Who Owns My Thoughts?
|You can actually buy this online. I am considering getting it printed on a hat.
Two preliminary points: first, I want specify what I mean when I say “compelled” to undergo a brain scan. It seems, at least it seemed to me while sitting in the audience, that Americans are pretty afraid of having someone else read their minds without their permission, or, worse, being forced to have their minds read. This extends even to a simplistic form of mind reading such as rudimentary lie detection. I have to say, I understand this fear, and for me, it boils down to this – I would be afraid that the government could, by compelling me to undergo a brain scan, make me give up information that I didn’t even know I was concealing. Lest I spin totally into conspiracy theory territory, I tried to approach the question more systematically by researching how brain scans fit into our current constitutional protections against unlawful search and seizure.
Second, a note about how lie detection is currently used. Both during the lunch we had earlier in the afternoon and the symposium itself, all of the featured speakers pointed out that fMRI lie detection evidence isn’t admissible in court. Laken himself has even been involved in several landmark cases. In actuality, the forensic application of lie detection technology goes far beyond courtrooms. Results from a lie detector, including those done via fMRI, can be used in a variety of situations, including, but not limited to: arbitration, civil commitment, and parole, sentencing or administrative hearings. They can also, in theory, be used by law enforcement officials in the course of an investigation as long as such procedures lead to evidence that can be used in court, and nothing is obtained illegally (more on what that means later). So, fMRI technology can already be used for legal applications, both in the civil and the criminal areas (although I am leaving aside some of the more complex legal arenas, like military courts and investigations done under the PATRIOT act).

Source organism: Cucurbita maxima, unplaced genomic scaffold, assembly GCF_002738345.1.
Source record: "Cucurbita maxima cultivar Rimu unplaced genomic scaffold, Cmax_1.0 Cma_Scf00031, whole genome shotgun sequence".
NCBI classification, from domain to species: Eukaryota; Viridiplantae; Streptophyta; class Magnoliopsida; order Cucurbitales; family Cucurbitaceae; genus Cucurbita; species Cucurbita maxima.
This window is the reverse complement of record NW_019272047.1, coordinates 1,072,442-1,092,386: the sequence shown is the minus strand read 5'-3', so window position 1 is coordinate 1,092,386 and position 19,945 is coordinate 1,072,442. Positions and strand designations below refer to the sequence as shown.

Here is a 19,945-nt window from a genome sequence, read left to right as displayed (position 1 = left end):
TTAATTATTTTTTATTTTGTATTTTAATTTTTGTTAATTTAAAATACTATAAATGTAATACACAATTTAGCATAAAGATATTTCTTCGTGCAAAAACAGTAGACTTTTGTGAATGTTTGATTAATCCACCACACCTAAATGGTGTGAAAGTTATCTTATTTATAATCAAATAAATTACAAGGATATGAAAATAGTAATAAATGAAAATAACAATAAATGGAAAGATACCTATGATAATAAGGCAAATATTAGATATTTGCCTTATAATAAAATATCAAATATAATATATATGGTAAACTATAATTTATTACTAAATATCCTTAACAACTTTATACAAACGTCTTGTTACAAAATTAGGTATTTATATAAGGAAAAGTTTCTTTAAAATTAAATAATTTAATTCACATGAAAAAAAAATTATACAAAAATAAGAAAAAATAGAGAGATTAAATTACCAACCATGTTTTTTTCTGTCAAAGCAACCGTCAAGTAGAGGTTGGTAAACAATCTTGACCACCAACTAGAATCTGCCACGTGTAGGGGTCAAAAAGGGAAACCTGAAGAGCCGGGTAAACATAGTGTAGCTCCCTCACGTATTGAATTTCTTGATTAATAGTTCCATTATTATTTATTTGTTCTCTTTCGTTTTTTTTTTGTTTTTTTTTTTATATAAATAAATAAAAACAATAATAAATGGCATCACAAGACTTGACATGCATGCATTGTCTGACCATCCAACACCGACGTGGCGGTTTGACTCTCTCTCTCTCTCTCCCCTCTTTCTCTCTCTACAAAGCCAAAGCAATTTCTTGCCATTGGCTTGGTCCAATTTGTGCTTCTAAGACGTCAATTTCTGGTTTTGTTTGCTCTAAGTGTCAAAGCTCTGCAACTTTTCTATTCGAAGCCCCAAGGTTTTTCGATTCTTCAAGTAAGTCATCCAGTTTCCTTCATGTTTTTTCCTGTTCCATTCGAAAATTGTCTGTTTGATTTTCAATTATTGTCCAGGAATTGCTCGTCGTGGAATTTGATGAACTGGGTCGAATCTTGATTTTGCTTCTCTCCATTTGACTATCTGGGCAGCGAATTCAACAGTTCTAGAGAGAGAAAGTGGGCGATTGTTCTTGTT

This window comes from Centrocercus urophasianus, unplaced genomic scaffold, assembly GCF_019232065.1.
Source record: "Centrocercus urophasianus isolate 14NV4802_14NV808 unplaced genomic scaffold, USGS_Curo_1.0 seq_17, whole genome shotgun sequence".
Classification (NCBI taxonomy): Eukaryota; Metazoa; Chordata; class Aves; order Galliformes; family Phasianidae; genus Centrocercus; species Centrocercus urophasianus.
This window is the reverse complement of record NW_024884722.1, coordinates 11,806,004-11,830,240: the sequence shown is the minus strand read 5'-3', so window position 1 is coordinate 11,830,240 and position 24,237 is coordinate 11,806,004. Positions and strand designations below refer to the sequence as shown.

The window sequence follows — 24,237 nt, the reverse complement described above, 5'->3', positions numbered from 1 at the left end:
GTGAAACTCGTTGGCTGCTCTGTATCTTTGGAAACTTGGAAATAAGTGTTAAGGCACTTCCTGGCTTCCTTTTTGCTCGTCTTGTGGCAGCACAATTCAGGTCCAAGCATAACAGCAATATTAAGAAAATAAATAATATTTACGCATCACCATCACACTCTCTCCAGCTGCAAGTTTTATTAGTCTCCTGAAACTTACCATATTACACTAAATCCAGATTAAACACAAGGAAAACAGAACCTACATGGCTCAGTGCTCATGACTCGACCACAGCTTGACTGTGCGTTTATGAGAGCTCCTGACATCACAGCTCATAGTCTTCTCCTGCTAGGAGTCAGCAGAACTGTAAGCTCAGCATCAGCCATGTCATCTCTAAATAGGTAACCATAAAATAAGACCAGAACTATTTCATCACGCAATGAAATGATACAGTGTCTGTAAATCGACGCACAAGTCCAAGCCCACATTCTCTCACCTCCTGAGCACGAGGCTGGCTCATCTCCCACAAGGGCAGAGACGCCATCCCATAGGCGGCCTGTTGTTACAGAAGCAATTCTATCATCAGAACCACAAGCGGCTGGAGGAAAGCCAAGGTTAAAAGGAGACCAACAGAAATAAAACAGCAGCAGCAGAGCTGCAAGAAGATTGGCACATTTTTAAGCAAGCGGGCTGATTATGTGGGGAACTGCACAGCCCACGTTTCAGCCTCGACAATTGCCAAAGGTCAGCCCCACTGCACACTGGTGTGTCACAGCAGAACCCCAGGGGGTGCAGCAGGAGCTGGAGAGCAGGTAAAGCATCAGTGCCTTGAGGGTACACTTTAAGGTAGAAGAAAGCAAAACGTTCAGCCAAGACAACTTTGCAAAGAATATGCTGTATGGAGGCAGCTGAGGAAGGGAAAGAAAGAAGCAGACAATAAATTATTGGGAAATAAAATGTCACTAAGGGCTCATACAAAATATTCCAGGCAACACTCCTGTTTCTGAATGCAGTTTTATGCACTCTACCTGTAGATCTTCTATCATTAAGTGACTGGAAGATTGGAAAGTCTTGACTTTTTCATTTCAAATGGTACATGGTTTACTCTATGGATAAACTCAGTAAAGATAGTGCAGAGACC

To paraphrase Nita Farahany, the Fifth Amendment covers what comes out of your mouth,
as long as what comes out is words and not saliva.
|I know those feels, man.
In a newer article titled “Searching Secrets,” set to be published sometime later this year, she applies this standard to a wider spectrum of information, including “tangible and intangible thoughts, ambitions, and expressions.” In her system, investigators would be guided by the rules of intellectual property law rather than more traditional Fourth Amendment concepts of property (home, possessions, papers.) This system integrates copyright concerns into discussions of what secrets can be investigated and uncovered, by whom, and for what purpose, and would offer more protection. This is largely because it would have a wider concept of the “reasonable expectation of privacy,” the guiding principle when deciding what can and cannot be collected as evidence without a warrant. This integration would also, as far as I understand, allow for a more thorough investigation into how copyright functions when it comes to un-uttered and un-written ideas.
|Precrime. It Works.
In terms of brain imaging, and certainly as far as the technology discussed at the symposium, this is a futuristic vision indeed. But that doesn’t mean there aren’t emerging crime prediction technologies. (Go ahead and Google “precrime” if you don’t believe me.) Tune in next month, where I’ll be blogging about how, where, and why “precrime” technology is being developed.
Want to cite this post?
Cipolla, C. (2012). Who Owns My Thoughts?. The Neuroethics Blog. Retrieved on
, from http://www.theneuroethicsblog.com/2012/06/who-owns-my-thoughts.html
 Basically, and I am really paraphrasing here, the key is that copyright also gives people the right not to publish something, that is, to keep it secret. Farahany uses the famous J.D. Salinger case as an example.